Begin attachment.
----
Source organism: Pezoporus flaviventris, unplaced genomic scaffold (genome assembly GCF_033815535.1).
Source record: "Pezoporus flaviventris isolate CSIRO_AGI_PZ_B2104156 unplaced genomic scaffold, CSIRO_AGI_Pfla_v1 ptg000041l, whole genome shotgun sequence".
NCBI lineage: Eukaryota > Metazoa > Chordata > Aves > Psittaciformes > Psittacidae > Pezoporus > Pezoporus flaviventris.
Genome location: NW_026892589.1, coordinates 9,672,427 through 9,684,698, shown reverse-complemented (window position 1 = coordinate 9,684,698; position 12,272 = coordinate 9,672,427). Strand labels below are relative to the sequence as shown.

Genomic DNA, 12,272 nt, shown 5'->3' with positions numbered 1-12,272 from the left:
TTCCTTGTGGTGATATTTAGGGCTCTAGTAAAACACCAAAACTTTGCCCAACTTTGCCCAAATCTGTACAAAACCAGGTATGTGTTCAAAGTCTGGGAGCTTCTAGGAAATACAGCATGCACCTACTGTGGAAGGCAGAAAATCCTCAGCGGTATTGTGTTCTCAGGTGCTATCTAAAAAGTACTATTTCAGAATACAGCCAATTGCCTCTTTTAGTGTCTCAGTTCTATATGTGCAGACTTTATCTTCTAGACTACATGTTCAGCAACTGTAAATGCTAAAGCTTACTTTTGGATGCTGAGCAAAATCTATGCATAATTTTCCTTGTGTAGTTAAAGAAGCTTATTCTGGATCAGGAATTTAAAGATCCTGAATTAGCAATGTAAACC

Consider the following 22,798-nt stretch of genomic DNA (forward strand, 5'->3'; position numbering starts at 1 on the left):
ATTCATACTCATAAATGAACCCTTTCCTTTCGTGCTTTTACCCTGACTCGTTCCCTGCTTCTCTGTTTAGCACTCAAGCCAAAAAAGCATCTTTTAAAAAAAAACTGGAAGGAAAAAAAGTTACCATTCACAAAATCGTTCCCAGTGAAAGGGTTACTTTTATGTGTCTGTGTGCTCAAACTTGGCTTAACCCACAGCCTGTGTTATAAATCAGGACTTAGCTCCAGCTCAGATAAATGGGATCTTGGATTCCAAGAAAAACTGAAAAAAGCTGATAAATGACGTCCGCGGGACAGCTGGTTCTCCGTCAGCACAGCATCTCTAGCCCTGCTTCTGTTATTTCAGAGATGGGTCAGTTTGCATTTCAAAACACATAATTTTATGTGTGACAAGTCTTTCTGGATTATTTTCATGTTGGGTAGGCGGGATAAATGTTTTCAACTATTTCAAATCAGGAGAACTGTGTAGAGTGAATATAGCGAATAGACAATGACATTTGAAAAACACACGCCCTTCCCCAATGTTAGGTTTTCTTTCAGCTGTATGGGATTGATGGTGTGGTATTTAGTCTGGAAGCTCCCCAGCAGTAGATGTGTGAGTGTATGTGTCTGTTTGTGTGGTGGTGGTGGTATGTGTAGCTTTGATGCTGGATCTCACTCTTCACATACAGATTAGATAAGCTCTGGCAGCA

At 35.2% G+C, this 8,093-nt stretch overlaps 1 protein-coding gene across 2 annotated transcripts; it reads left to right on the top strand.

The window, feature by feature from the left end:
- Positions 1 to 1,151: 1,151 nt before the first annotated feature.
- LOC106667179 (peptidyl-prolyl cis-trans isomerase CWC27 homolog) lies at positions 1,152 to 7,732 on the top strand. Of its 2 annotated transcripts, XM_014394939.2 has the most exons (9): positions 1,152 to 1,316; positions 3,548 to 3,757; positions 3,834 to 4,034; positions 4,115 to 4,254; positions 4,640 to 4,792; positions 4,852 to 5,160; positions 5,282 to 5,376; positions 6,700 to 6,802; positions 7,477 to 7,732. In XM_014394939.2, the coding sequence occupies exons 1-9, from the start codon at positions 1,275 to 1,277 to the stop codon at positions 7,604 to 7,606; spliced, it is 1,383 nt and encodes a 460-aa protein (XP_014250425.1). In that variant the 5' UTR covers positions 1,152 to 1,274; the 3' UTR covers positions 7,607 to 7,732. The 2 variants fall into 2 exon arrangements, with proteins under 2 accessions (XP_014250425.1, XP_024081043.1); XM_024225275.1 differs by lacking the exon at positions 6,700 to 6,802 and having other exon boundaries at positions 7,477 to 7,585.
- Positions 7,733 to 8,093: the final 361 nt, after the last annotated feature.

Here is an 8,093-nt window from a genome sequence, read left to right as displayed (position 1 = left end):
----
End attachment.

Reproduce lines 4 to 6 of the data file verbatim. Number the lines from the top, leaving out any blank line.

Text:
Genome location: NW_026892589.1, coordinates 9,672,427 through 9,684,698, shown reverse-complemented (window position 1 = coordinate 9,684,698; position 12,272 = coordinate 9,672,427). Strand labels below are relative to the sequence as shown.

Genomic DNA, 12,272 nt, shown 5'->3' with positions numbered 1-12,272 from the left:
TTCCTTGTGGTGATATTTAGGGCTCTAGTAAAACACCAAAACTTTGCCCAACTTTGCCCAAATCTGTACAAAACCAGGTATGTGTTCAAAGTCTGGGAGCTTCTAGGAAATACAGCATGCACCTACTGTGGAAGGCAGAAAATCCTCAGCGGTATTGTGTTCTCAGGTGCTATCTAAAAAGTACTATTTCAGAATACAGCCAATTGCCTCTTTTAGTGTCTCAGTTCTATATGTGCAGACTTTATCTTCTAGACTACATGTTCAGCAACTGTAAATGCTAAAGCTTACTTTTGGATGCTGAGCAAAATCTATGCATAATTTTCCTTGTGTAGTTAAAGAAGCTTATTCTGGATCAGGAATTTAAAGATCCTGAATTAGCAATGTAAACC